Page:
By Javier D. Spencer, Guest Contributor
At an exponential rate, the world is convulsing into a single space, which heightens the interconnectivity and interdependence of countries. As a result, it is evident that issues such as climate change, security, human rights among others, instantaneously alter global relations. It can be scary when you think about it, especially since matters arising are becoming more and more complex.
Our human response to address the complex issues at a global level is to increase the robustness of global governance through multilateralism. We could say that for almost every global issue (sometimes overlapping), there may be at least two or three global institutions created to address that one issue. This, evidently, creates a new global society that is constructed to bring order, reliability, predictability and transparency.
The New Global society eliminates a central authority and places emphasis on collaboration among states which will seek to encourage common practices and goals. However, as there is growing interdependence for economies to integrate into the global economy, we observe that global governance has acquiesced to the limitations and challenges of multilateralism. It is designed to promote international peace, stability and co-operation; but unfortunately, it does not work, as it should. For this reason, there are challenges arising in the dynamic global economy that undermines the effective institutional outcomes of global governance, including democratic deficits and accountability; representation and power; and compliance.
Democratic Deficits & Accountability
Democratic deficits are prevalent in global governance when nothing holds the institutions and regimes accountable to a democratic electorate. There is a divergence between ‘what is’ and ‘what ought to be’ in respect of trust by the masses in the governance regimes and institutions. For example, we have seen a proliferation of trade agreements, like the now defunct negotiations on the Transatlantic Trade and Investment Partnership (TTIP) between the US and the EU, and the Trans-Pacific Partnership (TPP) (which was replaced by the Comprehensive and Progressive Agreement for Trans-Pacific Partnership (CPTPP) after the US withdrew from the TPP), that were being negotiated in secrecy. Secrecy violates the very basic concept of democracy. Citizens have the fundamental right to be aware and to be able to air their concerns on policies and legislation. The absence of this right results in the deficit as the perception of governance goes beyond the influence of the citizenry.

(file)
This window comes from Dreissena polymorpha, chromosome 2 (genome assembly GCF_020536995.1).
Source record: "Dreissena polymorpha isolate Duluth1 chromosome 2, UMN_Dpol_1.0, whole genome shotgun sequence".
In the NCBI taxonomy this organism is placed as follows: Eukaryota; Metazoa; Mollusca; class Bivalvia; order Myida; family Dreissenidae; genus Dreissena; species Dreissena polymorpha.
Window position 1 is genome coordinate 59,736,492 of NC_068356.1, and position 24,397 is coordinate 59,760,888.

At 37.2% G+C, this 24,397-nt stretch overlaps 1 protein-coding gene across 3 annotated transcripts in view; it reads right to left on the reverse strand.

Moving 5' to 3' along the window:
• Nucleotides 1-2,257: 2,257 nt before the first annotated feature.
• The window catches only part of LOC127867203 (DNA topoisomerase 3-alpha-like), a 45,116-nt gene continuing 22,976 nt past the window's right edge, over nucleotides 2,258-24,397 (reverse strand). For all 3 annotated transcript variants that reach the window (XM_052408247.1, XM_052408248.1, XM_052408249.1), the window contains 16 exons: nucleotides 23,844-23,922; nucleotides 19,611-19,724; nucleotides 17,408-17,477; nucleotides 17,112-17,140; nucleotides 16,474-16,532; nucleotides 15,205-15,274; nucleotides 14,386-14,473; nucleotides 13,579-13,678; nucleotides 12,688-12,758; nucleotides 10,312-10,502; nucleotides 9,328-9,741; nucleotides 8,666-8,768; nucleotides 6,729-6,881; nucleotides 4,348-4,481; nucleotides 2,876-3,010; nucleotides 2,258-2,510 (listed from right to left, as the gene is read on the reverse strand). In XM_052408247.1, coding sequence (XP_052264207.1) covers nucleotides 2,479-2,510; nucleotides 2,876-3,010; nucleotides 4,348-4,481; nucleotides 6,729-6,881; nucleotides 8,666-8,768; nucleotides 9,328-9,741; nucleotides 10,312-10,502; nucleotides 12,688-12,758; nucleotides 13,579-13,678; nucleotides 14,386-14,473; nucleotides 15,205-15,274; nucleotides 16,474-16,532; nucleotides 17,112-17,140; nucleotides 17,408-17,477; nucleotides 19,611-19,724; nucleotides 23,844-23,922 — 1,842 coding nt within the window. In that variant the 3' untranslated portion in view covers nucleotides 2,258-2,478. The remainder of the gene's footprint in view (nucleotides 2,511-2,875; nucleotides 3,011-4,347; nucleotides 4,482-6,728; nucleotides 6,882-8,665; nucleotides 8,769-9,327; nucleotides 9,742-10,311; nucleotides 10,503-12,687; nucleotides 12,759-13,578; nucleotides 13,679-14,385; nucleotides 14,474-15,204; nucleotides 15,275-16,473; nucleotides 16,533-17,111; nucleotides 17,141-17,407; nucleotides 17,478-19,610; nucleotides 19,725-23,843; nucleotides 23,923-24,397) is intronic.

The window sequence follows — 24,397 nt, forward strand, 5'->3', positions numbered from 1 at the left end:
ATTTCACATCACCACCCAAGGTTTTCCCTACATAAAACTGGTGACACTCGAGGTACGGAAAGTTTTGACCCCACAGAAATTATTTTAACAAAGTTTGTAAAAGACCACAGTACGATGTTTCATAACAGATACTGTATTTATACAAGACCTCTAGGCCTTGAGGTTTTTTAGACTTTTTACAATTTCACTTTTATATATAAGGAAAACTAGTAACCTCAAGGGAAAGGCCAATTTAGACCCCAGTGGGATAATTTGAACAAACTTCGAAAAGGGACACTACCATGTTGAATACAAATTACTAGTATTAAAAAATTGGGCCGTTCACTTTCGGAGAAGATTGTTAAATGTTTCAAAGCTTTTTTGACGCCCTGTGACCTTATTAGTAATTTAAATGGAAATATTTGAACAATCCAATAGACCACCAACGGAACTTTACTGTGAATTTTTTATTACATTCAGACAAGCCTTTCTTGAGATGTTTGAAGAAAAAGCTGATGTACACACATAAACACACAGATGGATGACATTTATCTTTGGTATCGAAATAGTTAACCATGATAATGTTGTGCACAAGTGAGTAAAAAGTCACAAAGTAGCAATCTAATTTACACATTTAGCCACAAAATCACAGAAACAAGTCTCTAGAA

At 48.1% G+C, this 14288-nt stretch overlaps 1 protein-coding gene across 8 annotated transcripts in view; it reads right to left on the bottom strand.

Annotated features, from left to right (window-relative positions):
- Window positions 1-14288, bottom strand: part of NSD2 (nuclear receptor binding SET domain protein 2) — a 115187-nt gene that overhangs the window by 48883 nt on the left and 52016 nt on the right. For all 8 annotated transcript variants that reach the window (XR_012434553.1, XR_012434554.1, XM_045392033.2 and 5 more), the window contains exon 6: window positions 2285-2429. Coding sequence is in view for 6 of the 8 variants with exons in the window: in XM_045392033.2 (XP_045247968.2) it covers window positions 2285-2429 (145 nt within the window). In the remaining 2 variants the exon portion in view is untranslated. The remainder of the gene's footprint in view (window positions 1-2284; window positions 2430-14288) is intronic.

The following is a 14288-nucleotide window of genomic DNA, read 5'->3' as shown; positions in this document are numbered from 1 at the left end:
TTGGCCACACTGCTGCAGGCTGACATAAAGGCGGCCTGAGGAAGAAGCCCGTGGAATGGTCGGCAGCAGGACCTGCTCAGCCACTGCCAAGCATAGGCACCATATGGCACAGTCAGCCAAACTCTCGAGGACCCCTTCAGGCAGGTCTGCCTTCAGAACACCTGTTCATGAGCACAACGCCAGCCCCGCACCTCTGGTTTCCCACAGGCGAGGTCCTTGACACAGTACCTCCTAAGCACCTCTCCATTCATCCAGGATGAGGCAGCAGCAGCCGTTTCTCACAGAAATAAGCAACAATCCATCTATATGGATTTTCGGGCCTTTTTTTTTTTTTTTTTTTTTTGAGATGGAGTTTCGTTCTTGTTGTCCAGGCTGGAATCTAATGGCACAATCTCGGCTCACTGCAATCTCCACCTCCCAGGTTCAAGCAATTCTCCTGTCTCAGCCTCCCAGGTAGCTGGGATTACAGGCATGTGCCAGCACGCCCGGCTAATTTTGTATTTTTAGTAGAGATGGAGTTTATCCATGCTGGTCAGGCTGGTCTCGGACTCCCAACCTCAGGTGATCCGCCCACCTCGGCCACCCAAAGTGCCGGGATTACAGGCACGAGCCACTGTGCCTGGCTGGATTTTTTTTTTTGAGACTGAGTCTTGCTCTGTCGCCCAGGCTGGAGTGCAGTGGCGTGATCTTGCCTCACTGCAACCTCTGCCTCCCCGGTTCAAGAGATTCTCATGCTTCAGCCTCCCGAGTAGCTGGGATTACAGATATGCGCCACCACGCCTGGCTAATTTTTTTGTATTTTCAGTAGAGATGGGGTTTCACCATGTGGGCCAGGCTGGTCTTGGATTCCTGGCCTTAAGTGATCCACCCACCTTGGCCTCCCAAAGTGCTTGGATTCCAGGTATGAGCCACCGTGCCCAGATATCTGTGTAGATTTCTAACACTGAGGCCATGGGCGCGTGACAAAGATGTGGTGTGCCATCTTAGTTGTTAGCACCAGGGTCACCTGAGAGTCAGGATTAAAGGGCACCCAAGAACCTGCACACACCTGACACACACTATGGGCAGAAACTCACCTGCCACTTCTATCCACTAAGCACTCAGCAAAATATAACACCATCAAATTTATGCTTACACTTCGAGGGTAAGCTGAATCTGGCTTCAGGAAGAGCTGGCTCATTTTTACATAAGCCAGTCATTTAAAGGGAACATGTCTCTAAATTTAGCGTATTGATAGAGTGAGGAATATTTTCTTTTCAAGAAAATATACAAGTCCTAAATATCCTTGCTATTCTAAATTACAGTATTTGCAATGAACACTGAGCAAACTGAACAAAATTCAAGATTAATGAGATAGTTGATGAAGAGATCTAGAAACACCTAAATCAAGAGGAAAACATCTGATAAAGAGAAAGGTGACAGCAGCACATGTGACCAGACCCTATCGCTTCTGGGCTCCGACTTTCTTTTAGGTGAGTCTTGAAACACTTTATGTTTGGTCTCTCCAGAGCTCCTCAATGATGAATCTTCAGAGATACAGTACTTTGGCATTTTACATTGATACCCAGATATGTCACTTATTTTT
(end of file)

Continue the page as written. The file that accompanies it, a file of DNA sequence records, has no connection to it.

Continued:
There is also a growing concern about lack of accountability at the global governance level. Accountability includes transparency, consultation, evaluation, and correction. Transparency means that there is visibility present; eliminating decision-making done in secrecy. Additionally, consultation purports an explanation of intentions by one party, and flexibility to adjust plans that will negatively affect another party. Consultation then ushers in evaluation where there is an independent monitoring and assessment of activities; and in the final analysis, there is correction, which means that there are provisions for redress or reform.
Representation and Power
An overwhelming question on the issue of representation is, “whose interest do these organizations represent?” Global Governance regimes were created by and for the most influential states that were too important to fail. Therefore, the goals and objectives are partially beneficial to the major actors in global system. For example, voting at the International Monetary Fund (IMF) remains weighted, which means that one state is does not equal to one vote. How is finance for economic development expected to be achieved? It automatically disenfranchises the global south in crucial development decisions.